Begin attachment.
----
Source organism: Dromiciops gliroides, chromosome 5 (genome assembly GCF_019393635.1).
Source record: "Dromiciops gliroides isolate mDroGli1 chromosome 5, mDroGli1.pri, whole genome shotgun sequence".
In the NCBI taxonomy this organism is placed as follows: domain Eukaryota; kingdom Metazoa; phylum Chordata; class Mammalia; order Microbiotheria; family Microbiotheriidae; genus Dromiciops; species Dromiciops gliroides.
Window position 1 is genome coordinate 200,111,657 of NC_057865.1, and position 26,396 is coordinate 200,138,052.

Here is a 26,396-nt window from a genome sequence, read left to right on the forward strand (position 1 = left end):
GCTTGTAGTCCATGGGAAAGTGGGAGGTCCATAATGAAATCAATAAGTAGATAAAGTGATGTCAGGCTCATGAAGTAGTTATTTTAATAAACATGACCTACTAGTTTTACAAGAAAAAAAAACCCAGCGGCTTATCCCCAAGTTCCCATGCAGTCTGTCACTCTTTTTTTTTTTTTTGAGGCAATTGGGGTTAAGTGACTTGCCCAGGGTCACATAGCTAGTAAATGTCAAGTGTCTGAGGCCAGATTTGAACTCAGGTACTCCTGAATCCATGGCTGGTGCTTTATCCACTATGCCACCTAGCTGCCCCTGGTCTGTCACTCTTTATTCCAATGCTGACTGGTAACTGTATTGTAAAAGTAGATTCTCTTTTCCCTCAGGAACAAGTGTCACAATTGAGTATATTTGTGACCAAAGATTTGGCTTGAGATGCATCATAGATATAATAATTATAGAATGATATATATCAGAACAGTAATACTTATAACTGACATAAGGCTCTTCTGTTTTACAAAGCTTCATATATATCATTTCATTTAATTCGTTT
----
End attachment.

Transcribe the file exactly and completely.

Source organism: Dromiciops gliroides, chromosome 5 (genome assembly GCF_019393635.1).
Source record: "Dromiciops gliroides isolate mDroGli1 chromosome 5, mDroGli1.pri, whole genome shotgun sequence".
In the NCBI taxonomy this organism is placed as follows: domain Eukaryota; kingdom Metazoa; phylum Chordata; class Mammalia; order Microbiotheria; family Microbiotheriidae; genus Dromiciops; species Dromiciops gliroides.
Window position 1 is genome coordinate 200,111,657 of NC_057865.1, and position 26,396 is coordinate 200,138,052.

Here is a 26,396-nt window from a genome sequence, read left to right on the forward strand (position 1 = left end):
GCTTGTAGTCCATGGGAAAGTGGGAGGTCCATAATGAAATCAATAAGTAGATAAAGTGATGTCAGGCTCATGAAGTAGTTATTTTAATAAACATGACCTACTAGTTTTACAAGAAAAAAAAACCCAGCGGCTTATCCCCAAGTTCCCATGCAGTCTGTCACTCTTTTTTTTTTTTTTGAGGCAATTGGGGTTAAGTGACTTGCCCAGGGTCACATAGCTAGTAAATGTCAAGTGTCTGAGGCCAGATTTGAACTCAGGTACTCCTGAATCCATGGCTGGTGCTTTATCCACTATGCCACCTAGCTGCCCCTGGTCTGTCACTCTTTATTCCAATGCTGACTGGTAACTGTATTGTAAAAGTAGATTCTCTTTTCCCTCAGGAACAAGTGTCACAATTGAGTATATTTGTGACCAAAGATTTGGCTTGAGATGCATCATAGATATAATAATTATAGAATGATATATATCAGAACAGTAATACTTATAACTGACATAAGGCTCTTCTGTTTTACAAAGCTTCATATATATCATTTCATTTAATTCGTTT